The Aborigines Act of 1905

The Aborigines Act of 1905 supposed to be an act that raised provision for the better protection and care of the Aboriginal inhabitants of Western Australia; however in reality the real purpose of the act was not to make the general wellbeing of the Aborigines better, it was to control every movement they made and have power over every aspect of their lives. The following essay discusses several of the clauses in the text that prove its intention most deceiving, and what the act truly accomplished.

Clause 4 declares that there is to be an Aborigines Department under the Minister whose duty is to promote the welfare of the aborigines by providing them with food, clothing, medicine and medical attendance when they would otherwise be destitute, providing for the education of aboriginal children, and generally assisting in the preservation and well-being of the aborigines.

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This is the only clause in the whole of the Act that sees to the rights of the aborigines.

Clause 8 of the Act states that the Chief Protector is to be the legal guardian of every Aboriginal and half-caste child until they attain the age of sixteen; as well as Clause 60 again highlighting that the governor has custody of the Aborigines and half-caste providing for their care and education. They saw the parents as unfit to raise their own children; they didn’t want them teaching their traditional ways and so, against a parent’s basic right, they took the children and raised them under European light.

According to clause 12 the minister may cause any Aboriginal to be removed and kept within the boundaries of a reserve, or to be removed from one reserve or district to another.

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The government had the power to just remove any aboriginal from their homes whenever they felt fit and place them in a completely different district. Not only was this most inconvenient for them in ways any being would understand, it was damaging to their cultural identity and the spiritual belonging to a home land.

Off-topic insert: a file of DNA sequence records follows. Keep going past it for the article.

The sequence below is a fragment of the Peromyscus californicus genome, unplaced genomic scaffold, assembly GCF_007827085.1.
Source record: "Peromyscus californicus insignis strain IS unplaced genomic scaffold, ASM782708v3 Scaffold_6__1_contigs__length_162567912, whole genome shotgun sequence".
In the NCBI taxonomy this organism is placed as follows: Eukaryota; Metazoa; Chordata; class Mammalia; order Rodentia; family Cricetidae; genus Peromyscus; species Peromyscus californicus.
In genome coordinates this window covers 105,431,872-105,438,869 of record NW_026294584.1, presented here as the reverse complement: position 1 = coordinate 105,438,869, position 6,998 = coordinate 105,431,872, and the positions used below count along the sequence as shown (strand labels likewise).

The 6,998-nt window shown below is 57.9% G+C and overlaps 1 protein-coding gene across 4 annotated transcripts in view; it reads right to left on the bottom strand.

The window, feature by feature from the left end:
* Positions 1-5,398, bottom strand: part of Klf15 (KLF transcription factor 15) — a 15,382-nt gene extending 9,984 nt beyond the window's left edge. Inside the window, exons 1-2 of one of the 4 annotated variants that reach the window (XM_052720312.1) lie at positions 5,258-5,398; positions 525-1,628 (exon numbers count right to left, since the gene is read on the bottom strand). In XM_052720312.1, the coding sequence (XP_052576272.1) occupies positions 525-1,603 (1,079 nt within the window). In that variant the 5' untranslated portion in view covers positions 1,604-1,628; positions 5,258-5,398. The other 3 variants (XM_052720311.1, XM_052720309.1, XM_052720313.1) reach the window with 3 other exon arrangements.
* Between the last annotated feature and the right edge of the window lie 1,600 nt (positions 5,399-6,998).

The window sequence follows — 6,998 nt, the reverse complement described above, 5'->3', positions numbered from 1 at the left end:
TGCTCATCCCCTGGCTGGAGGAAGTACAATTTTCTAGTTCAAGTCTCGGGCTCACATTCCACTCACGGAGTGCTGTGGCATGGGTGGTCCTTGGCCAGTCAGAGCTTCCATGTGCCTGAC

As far as employment went; clause 17 states that it was against the law to employ any indigenous person without permit from the chief protector, which was difficult to obtain. Even if they were given permit, clause 22 said that they had to be paid with rations rather than money like the whites- in efforts to control everything they owned. If they were unhappy in the job in which they were employed, clause 58 said that if they wanted to leave the jobs, it would be an offence against the act and they were liable to imprisonment.

The question we have to ask ourselves again is ‘how was this in any way beneficial to their wellbeing’? Under Australian law, it is illegal to arrest any person without warrant. On the contrary; clause 55 stated that it was perfectly lawful to arrest any aboriginal or half-caste without warrant who offends any provisions against the Act. Which brings us to Clause 52, which established that any Aboriginal or half-caste was deemed to be proved guilty in the absence of proof to the contrary; In other words, guilty until proven innocent. Who would defend them? How would they prove themselves innocent?

Furthermore, who would believe their word for it? What this basically meant was that any Indigenous could be imprisoned for the smallest of accusations without a second thought. In conclusion, to call the Aborigine’s act of 1905 unjust is an understatement. The many clauses mentioned proved the said purpose of the act as for the better protection and care of the aboriginal inhabitants was misleading and far from the truth. The overall impact of most of the clauses would be deemed an outrage in the white society and certainly would not be accepted let lone tolerated.

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The Aborigines Act of 1905. (2016, Dec 30). Retrieved from

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